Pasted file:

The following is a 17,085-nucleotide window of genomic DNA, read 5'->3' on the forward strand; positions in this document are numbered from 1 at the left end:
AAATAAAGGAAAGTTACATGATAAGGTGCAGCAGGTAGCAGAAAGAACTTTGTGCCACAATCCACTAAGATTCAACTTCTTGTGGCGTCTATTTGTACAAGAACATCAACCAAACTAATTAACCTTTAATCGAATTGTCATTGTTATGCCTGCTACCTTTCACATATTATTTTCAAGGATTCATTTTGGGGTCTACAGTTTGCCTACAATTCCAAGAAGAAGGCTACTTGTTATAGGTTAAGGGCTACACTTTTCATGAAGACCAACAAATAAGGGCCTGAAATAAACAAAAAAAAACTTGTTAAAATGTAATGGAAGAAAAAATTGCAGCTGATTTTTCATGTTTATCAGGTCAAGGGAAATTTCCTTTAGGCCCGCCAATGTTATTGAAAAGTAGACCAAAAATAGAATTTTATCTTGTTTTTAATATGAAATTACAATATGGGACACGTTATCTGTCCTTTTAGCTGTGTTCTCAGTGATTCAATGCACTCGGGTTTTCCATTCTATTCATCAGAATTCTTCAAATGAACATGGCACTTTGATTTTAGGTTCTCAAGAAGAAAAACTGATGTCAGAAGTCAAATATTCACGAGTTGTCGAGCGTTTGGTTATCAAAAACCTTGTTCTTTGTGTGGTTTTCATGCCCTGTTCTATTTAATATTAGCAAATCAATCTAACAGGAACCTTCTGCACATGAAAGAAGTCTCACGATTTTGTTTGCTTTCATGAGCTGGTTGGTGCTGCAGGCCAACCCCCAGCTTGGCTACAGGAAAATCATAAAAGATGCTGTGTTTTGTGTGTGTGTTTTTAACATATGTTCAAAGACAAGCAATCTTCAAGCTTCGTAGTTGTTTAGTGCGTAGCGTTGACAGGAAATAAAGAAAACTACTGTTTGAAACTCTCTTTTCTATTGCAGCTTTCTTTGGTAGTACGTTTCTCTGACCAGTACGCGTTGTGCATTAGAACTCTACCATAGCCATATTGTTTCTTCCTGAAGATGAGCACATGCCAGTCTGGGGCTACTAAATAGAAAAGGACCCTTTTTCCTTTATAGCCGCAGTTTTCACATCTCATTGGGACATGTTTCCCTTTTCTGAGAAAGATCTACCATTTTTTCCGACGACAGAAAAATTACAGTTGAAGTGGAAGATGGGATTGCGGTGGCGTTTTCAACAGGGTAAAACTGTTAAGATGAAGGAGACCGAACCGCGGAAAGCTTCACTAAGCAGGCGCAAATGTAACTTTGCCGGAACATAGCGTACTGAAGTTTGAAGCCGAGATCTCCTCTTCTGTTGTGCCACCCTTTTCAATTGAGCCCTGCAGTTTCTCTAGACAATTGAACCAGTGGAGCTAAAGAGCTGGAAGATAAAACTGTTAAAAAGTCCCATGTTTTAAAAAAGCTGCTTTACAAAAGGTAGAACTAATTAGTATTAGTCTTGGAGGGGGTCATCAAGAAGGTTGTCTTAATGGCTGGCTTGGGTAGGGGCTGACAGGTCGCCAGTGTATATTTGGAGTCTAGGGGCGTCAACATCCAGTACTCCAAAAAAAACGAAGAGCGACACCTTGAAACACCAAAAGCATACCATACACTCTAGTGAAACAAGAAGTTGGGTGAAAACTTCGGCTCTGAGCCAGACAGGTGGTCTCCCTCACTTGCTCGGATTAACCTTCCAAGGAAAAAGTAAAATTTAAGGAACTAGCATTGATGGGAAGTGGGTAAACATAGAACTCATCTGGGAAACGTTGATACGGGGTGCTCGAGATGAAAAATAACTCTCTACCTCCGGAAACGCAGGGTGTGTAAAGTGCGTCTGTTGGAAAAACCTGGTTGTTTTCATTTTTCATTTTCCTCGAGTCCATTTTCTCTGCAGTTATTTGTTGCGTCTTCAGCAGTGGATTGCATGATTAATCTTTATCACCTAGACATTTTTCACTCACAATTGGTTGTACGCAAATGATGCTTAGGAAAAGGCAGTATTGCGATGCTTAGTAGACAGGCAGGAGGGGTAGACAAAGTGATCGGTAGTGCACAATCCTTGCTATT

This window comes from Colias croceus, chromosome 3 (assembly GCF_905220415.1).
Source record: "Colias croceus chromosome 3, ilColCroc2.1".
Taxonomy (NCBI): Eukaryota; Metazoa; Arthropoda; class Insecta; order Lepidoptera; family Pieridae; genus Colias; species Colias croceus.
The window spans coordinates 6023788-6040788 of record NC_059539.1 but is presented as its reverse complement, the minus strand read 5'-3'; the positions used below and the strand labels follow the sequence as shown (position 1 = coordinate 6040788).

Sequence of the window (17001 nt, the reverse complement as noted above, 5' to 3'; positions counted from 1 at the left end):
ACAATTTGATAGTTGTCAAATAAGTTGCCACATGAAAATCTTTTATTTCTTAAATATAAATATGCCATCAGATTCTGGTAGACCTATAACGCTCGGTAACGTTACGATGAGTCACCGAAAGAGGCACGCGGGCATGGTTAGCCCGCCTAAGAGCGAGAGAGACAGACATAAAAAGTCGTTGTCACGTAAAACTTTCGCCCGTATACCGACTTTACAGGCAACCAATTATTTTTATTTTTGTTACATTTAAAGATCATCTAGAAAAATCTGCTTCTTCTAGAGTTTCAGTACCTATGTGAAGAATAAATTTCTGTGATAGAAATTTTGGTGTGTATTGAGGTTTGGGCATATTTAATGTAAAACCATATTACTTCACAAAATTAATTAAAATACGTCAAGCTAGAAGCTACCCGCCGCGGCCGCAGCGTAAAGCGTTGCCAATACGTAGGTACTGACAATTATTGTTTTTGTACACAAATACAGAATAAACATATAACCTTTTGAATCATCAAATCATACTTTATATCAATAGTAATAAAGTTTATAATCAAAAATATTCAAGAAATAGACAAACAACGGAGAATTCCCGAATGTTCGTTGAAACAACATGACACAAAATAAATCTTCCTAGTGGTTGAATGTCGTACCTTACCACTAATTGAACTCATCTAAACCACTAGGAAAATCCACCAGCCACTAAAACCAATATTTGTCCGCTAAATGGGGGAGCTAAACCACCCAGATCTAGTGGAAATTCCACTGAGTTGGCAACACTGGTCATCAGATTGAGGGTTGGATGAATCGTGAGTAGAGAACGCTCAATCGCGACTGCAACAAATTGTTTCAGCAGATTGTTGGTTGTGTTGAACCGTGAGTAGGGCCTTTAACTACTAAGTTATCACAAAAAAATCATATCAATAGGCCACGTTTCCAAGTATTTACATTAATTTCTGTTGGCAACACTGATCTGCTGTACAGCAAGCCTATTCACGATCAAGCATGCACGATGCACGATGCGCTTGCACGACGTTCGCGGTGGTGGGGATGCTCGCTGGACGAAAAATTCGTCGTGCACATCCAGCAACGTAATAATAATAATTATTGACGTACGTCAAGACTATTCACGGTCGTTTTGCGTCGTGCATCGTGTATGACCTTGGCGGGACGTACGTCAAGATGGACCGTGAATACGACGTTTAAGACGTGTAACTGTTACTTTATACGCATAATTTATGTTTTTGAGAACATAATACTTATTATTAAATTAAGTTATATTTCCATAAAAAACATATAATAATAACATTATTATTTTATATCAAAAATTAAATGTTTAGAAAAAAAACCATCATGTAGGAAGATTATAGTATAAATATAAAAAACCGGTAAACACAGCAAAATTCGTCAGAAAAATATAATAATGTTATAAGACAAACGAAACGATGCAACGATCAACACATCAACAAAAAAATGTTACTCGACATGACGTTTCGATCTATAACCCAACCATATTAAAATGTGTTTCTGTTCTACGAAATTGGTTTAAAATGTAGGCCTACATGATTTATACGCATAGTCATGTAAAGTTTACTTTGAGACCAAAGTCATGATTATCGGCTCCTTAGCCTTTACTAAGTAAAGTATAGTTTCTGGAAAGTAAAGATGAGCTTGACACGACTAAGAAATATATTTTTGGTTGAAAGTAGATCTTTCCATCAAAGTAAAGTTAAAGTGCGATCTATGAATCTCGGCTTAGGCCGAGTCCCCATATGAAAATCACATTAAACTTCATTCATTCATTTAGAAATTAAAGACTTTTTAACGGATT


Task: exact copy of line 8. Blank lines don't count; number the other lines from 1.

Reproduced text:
ACAATTTGATAGTTGTCAAATAAGTTGCCACATGAAAATCTTTTATTTCTTAAATATAAATATGCCATCAGATTCTGGTAGACCTATAACGCTCGGTAACGTTACGATGAGTCACCGAAAGAGGCACGCGGGCATGGTTAGCCCGCCTAAGAGCGAGAGAGACAGACATAAAAAGTCGTTGTCACGTAAAACTTTCGCCCGTATACCGACTTTACAGGCAACCAATTATTTTTATTTTTGTTACATTTAAAGATCATCTAGAAAAATCTGCTTCTTCTAGAGTTTCAGTACCTATGTGAAGAATAAATTTCTGTGATAGAAATTTTGGTGTGTATTGAGGTTTGGGCATATTTAATGTAAAACCATATTACTTCACAAAATTAATTAAAATACGTCAAGCTAGAAGCTACCCGCCGCGGCCGCAGCGTAAAGCGTTGCCAATACGTAGGTACTGACAATTATTGTTTTTGTACACAAATACAGAATAAACATATAACCTTTTGAATCATCAAATCATACTTTATATCAATAGTAATAAAGTTTATAATCAAAAATATTCAAGAAATAGACAAACAACGGAGAATTCCCGAATGTTCGTTGAAACAACATGACACAAAATAAATCTTCCTAGTGGTTGAATGTCGTACCTTACCACTAATTGAACTCATCTAAACCACTAGGAAAATCCACCAGCCACTAAAACCAATATTTGTCCGCTAAATGGGGGAGCTAAACCACCCAGATCTAGTGGAAATTCCACTGAGTTGGCAACACTGGTCATCAGATTGAGGGTTGGATGAATCGTGAGTAGAGAACGCTCAATCGCGACTGCAACAAATTGTTTCAGCAGATTGTTGGTTGTGTTGAACCGTGAGTAGGGCCTTTAACTACTAAGTTATCACAAAAAAATCATATCAATAGGCCACGTTTCCAAGTATTTACATTAATTTCTGTTGGCAACACTGATCTGCTGTACAGCAAGCCTATTCACGATCAAGCATGCACGATGCACGATGCGCTTGCACGACGTTCGCGGTGGTGGGGATGCTCGCTGGACGAAAAATTCGTCGTGCACATCCAGCAACGTAATAATAATAATTATTGACGTACGTCAAGACTATTCACGGTCGTTTTGCGTCGTGCATCGTGTATGACCTTGGCGGGACGTACGTCAAGATGGACCGTGAATACGACGTTTAAGACGTGTAACTGTTACTTTATACGCATAATTTATGTTTTTGAGAACATAATACTTATTATTAAATTAAGTTATATTTCCATAAAAAACATATAATAATAACATTATTATTTTATATCAAAAATTAAATGTTTAGAAAAAAAACCATCATGTAGGAAGATTATAGTATAAATATAAAAAACCGGTAAACACAGCAAAATTCGTCAGAAAAATATAATAATGTTATAAGACAAACGAAACGATGCAACGATCAACACATCAACAAAAAAATGTTACTCGACATGACGTTTCGATCTATAACCCAACCATATTAAAATGTGTTTCTGTTCTACGAAATTGGTTTAAAATGTAGGCCTACATGATTTATACGCATAGTCATGTAAAGTTTACTTTGAGACCAAAGTCATGATTATCGGCTCCTTAGCCTTTACTAAGTAAAGTATAGTTTCTGGAAAGTAAAGATGAGCTTGACACGACTAAGAAATATATTTTTGGTTGAAAGTAGATCTTTCCATCAAAGTAAAGTTAAAGTGCGATCTATGAATCTCGGCTTAGGCCGAGTCCCCATATGAAAATCACATTAAACTTCATTCATTCATTTAGAAATTAAAGACTTTTTAACGGATT